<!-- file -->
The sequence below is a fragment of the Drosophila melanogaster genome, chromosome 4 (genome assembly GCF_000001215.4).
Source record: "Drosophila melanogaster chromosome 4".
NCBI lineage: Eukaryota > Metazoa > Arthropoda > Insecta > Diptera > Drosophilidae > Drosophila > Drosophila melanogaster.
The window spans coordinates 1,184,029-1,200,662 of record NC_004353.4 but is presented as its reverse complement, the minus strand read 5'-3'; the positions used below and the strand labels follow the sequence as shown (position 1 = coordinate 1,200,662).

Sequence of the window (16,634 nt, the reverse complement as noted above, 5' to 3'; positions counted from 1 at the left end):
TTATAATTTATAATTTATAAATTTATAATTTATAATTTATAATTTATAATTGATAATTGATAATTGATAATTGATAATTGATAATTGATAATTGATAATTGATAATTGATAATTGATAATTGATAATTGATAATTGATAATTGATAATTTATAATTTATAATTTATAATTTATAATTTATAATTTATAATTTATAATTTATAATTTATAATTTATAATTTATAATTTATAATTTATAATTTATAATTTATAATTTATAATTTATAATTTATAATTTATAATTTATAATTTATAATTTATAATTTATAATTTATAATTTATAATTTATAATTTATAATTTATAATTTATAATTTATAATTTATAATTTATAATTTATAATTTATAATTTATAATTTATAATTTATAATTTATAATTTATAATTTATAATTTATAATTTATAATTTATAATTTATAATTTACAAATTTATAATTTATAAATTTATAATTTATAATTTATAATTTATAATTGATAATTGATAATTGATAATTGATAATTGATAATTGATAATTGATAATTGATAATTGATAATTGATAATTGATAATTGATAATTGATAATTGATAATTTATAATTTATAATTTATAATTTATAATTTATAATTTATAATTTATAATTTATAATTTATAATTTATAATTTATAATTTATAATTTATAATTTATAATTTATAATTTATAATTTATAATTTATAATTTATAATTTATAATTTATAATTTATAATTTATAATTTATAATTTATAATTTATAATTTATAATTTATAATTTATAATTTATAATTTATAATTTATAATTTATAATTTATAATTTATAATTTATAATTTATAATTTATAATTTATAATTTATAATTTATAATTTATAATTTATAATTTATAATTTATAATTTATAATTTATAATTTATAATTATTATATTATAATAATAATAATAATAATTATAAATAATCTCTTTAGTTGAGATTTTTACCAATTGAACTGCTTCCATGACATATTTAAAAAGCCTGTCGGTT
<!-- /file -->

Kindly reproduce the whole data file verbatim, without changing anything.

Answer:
The sequence below is a fragment of the Drosophila melanogaster genome, chromosome 4 (genome assembly GCF_000001215.4).
Source record: "Drosophila melanogaster chromosome 4".
NCBI lineage: Eukaryota > Metazoa > Arthropoda > Insecta > Diptera > Drosophilidae > Drosophila > Drosophila melanogaster.
The window spans coordinates 1,184,029-1,200,662 of record NC_004353.4 but is presented as its reverse complement, the minus strand read 5'-3'; the positions used below and the strand labels follow the sequence as shown (position 1 = coordinate 1,200,662).

Sequence of the window (16,634 nt, the reverse complement as noted above, 5' to 3'; positions counted from 1 at the left end):
TTATAATTTATAATTTATAAATTTATAATTTATAATTTATAATTTATAATTGATAATTGATAATTGATAATTGATAATTGATAATTGATAATTGATAATTGATAATTGATAATTGATAATTGATAATTGATAATTGATAATTGATAATTTATAATTTATAATTTATAATTTATAATTTATAATTTATAATTTATAATTTATAATTTATAATTTATAATTTATAATTTATAATTTATAATTTATAATTTATAATTTATAATTTATAATTTATAATTTATAATTTATAATTTATAATTTATAATTTATAATTTATAATTTATAATTTATAATTTATAATTTATAATTTATAATTTATAATTTATAATTTATAATTTATAATTTATAATTTATAATTTATAATTTATAATTTATAATTTATAATTTATAATTTATAATTTATAATTTATAATTTATAATTTACAAATTTATAATTTATAAATTTATAATTTATAATTTATAATTTATAATTGATAATTGATAATTGATAATTGATAATTGATAATTGATAATTGATAATTGATAATTGATAATTGATAATTGATAATTGATAATTGATAATTGATAATTTATAATTTATAATTTATAATTTATAATTTATAATTTATAATTTATAATTTATAATTTATAATTTATAATTTATAATTTATAATTTATAATTTATAATTTATAATTTATAATTTATAATTTATAATTTATAATTTATAATTTATAATTTATAATTTATAATTTATAATTTATAATTTATAATTTATAATTTATAATTTATAATTTATAATTTATAATTTATAATTTATAATTTATAATTTATAATTTATAATTTATAATTTATAATTTATAATTTATAATTTATAATTTATAATTTATAATTTATAATTTATAATTTATAATTTATAATTTATAATTATTATATTATAATAATAATAATAATAATTATAAATAATCTCTTTAGTTGAGATTTTTACCAATTGAACTGCTTCCATGACATATTTAAAAAGCCTGTCGGTT